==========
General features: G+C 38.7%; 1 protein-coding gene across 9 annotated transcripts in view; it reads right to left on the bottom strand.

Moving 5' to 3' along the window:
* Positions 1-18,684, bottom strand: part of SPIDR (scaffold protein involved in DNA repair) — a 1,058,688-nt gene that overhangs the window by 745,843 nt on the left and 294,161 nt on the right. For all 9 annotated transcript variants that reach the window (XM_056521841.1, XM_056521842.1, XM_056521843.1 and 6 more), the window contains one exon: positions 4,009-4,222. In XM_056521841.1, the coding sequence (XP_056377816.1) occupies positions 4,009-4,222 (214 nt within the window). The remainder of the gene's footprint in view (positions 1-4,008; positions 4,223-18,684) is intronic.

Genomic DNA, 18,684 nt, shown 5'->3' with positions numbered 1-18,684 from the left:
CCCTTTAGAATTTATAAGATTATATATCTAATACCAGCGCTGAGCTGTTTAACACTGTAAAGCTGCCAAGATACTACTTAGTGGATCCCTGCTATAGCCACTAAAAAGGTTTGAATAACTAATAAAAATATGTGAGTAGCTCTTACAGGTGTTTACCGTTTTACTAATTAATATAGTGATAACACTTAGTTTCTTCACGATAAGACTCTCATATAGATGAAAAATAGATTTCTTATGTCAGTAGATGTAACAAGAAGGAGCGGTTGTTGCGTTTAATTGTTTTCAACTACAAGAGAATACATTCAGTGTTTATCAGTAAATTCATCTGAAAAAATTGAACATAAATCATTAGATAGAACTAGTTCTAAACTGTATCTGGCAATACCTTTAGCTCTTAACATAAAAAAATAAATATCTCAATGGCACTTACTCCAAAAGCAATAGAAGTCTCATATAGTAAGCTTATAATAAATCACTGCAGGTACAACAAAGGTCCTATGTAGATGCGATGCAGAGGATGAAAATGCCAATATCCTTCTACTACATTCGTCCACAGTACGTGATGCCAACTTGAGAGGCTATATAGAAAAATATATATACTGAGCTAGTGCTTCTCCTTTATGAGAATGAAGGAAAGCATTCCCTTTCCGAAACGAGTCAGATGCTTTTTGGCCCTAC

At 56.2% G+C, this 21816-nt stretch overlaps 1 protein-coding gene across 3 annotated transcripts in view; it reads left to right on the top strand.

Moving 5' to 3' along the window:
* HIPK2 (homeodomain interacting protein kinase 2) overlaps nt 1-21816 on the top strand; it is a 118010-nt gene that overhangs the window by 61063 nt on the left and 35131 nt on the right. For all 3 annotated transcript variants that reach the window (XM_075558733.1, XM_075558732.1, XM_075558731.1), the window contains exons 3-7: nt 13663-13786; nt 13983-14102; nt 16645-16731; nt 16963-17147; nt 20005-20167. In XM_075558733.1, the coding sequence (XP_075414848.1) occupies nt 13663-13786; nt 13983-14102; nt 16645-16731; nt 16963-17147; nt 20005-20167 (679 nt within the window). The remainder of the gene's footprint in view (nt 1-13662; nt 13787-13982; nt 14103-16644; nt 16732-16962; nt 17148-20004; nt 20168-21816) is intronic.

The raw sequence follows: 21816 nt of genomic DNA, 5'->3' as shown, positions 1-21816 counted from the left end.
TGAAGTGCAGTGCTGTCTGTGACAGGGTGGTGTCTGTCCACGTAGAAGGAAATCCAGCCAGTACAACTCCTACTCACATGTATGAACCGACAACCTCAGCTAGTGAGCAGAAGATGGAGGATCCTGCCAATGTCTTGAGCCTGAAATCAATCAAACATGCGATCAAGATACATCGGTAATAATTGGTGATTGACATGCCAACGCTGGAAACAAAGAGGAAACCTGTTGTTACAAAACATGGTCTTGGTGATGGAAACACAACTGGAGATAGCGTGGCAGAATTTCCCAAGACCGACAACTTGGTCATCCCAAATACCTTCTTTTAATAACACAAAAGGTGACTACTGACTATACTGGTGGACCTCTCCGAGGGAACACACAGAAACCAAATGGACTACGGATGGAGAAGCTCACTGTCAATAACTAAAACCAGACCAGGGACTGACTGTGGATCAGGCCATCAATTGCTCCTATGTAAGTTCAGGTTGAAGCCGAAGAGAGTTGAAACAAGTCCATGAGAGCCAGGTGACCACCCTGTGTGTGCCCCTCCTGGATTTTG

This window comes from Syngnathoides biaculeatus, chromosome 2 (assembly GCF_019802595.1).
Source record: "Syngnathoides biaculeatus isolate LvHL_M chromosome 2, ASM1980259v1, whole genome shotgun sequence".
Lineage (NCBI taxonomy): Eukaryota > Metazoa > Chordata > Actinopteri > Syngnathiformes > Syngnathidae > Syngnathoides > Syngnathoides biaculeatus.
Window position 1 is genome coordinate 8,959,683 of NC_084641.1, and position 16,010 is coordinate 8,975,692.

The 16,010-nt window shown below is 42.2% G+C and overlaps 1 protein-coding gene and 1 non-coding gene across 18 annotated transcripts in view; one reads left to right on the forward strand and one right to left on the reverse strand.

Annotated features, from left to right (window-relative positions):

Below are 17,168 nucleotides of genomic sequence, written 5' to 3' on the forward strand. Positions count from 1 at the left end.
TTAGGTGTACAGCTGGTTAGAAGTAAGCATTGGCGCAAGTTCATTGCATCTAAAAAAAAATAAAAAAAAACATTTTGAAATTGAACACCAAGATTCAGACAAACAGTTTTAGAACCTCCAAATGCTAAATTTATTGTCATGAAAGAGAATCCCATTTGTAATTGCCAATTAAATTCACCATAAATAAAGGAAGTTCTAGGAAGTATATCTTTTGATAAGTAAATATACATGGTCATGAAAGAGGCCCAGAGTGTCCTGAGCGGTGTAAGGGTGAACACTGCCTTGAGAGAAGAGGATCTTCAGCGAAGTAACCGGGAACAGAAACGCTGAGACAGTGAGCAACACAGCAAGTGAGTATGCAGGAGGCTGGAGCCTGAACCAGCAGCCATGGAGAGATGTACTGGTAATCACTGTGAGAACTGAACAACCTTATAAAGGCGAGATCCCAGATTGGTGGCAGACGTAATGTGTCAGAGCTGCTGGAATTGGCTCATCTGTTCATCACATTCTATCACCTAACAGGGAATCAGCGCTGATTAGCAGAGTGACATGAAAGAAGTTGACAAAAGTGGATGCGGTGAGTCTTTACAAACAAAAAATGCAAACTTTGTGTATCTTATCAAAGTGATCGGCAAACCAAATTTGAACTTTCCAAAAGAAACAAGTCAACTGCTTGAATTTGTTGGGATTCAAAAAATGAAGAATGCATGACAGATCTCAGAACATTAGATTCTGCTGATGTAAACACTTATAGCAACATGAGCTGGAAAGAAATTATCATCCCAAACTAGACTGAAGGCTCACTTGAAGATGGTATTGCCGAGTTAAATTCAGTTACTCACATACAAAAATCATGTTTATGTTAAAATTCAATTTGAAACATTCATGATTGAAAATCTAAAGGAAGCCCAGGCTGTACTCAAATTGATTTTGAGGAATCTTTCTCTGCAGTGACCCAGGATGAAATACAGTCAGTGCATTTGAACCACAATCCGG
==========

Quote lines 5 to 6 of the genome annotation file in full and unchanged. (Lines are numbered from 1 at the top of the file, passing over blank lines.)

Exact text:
CCCTTTAGAATTTATAAGATTATATATCTAATACCAGCGCTGAGCTGTTTAACACTGTAAAGCTGCCAAGATACTACTTAGTGGATCCCTGCTATAGCCACTAAAAAGGTTTGAATAACTAATAAAAATATGTGAGTAGCTCTTACAGGTGTTTACCGTTTTACTAATTAATATAGTGATAACACTTAGTTTCTTCACGATAAGACTCTCATATAGATGAAAAATAGATTTCTTATGTCAGTAGATGTAACAAGAAGGAGCGGTTGTTGCGTTTAATTGTTTTCAACTACAAGAGAATACATTCAGTGTTTATCAGTAAATTCATCTGAAAAAATTGAACATAAATCATTAGATAGAACTAGTTCTAAACTGTATCTGGCAATACCTTTAGCTCTTAACATAAAAAAATAAATATCTCAATGGCACTTACTCCAAAAGCAATAGAAGTCTCATATAGTAAGCTTATAATAAATCACTGCAGGTACAACAAAGGTCCTATGTAGATGCGATGCAGAGGATGAAAATGCCAATATCCTTCTACTACATTCGTCCACAGTACGTGATGCCAACTTGAGAGGCTATATAGAAAAATATATATACTGAGCTAGTGCTTCTCCTTTATGAGAATGAAGGAAAGCATTCCCTTTCCGAAACGAGTCAGATGCTTTTTGGCCCTAC

At 56.2% G+C, this 21816-nt stretch overlaps 1 protein-coding gene across 3 annotated transcripts in view; it reads left to right on the top strand.